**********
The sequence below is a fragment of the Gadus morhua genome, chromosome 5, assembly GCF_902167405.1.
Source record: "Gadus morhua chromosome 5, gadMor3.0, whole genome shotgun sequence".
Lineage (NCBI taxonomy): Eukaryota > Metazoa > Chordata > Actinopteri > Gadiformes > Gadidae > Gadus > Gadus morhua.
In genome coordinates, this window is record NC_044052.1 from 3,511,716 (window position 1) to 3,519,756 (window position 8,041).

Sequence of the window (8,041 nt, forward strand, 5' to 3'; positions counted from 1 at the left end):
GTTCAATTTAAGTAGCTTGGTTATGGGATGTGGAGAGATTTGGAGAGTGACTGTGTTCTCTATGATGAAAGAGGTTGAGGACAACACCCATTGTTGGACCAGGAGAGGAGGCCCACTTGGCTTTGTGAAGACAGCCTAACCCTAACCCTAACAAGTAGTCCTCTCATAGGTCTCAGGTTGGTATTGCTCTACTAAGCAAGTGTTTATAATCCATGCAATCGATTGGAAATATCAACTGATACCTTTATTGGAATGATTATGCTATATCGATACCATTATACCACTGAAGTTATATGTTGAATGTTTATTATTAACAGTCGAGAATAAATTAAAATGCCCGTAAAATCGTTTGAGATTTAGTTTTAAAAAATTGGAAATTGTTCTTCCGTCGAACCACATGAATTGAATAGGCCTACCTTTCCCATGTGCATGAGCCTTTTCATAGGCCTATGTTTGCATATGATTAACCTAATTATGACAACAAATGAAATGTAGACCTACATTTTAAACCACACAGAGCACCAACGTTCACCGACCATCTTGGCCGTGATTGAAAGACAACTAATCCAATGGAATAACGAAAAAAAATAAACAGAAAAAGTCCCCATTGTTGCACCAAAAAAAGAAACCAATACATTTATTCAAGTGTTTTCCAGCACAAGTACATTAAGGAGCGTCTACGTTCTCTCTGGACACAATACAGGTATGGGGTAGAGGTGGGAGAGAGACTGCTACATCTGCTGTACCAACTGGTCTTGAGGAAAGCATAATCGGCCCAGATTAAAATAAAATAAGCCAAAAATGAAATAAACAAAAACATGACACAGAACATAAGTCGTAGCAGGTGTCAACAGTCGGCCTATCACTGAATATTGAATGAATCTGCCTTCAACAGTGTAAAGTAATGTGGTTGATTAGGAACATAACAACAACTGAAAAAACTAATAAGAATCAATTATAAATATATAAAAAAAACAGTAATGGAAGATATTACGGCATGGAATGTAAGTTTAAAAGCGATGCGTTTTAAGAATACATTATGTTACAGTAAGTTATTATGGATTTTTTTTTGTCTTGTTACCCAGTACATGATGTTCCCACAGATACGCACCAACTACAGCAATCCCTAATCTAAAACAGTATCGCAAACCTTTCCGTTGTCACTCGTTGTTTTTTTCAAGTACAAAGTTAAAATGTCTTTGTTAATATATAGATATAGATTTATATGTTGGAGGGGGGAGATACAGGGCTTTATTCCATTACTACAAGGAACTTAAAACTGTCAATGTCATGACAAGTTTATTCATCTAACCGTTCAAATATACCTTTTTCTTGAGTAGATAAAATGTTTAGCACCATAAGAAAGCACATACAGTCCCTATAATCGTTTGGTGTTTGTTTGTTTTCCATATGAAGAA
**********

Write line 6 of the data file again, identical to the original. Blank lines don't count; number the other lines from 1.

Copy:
GTTCAATTTAAGTAGCTTGGTTATGGGATGTGGAGAGATTTGGAGAGTGACTGTGTTCTCTATGATGAAAGAGGTTGAGGACAACACCCATTGTTGGACCAGGAGAGGAGGCCCACTTGGCTTTGTGAAGACAGCCTAACCCTAACCCTAACAAGTAGTCCTCTCATAGGTCTCAGGTTGGTATTGCTCTACTAAGCAAGTGTTTATAATCCATGCAATCGATTGGAAATATCAACTGATACCTTTATTGGAATGATTATGCTATATCGATACCATTATACCACTGAAGTTATATGTTGAATGTTTATTATTAACAGTCGAGAATAAATTAAAATGCCCGTAAAATCGTTTGAGATTTAGTTTTAAAAAATTGGAAATTGTTCTTCCGTCGAACCACATGAATTGAATAGGCCTACCTTTCCCATGTGCATGAGCCTTTTCATAGGCCTATGTTTGCATATGATTAACCTAATTATGACAACAAATGAAATGTAGACCTACATTTTAAACCACACAGAGCACCAACGTTCACCGACCATCTTGGCCGTGATTGAAAGACAACTAATCCAATGGAATAACGAAAAAAAATAAACAGAAAAAGTCCCCATTGTTGCACCAAAAAAAGAAACCAATACATTTATTCAAGTGTTTTCCAGCACAAGTACATTAAGGAGCGTCTACGTTCTCTCTGGACACAATACAGGTATGGGGTAGAGGTGGGAGAGAGACTGCTACATCTGCTGTACCAACTGGTCTTGAGGAAAGCATAATCGGCCCAGATTAAAATAAAATAAGCCAAAAATGAAATAAACAAAAACATGACACAGAACATAAGTCGTAGCAGGTGTCAACAGTCGGCCTATCACTGAATATTGAATGAATCTGCCTTCAACAGTGTAAAGTAATGTGGTTGATTAGGAACATAACAACAACTGAAAAAACTAATAAGAATCAATTATAAATATATAAAAAAAACAGTAATGGAAGATATTACGGCATGGAATGTAAGTTTAAAAGCGATGCGTTTTAAGAATACATTATGTTACAGTAAGTTATTATGGATTTTTTTTTGTCTTGTTACCCAGTACATGATGTTCCCACAGATACGCACCAACTACAGCAATCCCTAATCTAAAACAGTATCGCAAACCTTTCCGTTGTCACTCGTTGTTTTTTTCAAGTACAAAGTTAAAATGTCTTTGTTAATATATAGATATAGATTTATATGTTGGAGGGGGGAGATACAGGGCTTTATTCCATTACTACAAGGAACTTAAAACTGTCAATGTCATGACAAGTTTATTCATCTAACCGTTCAAATATACCTTTTTCTTGAGTAGATAAAATGTTTAGCACCATAAGAAAGCACATACAGTCCCTATAATCGTTTGGTGTTTGTTTGTTTTCCATATGAAGAA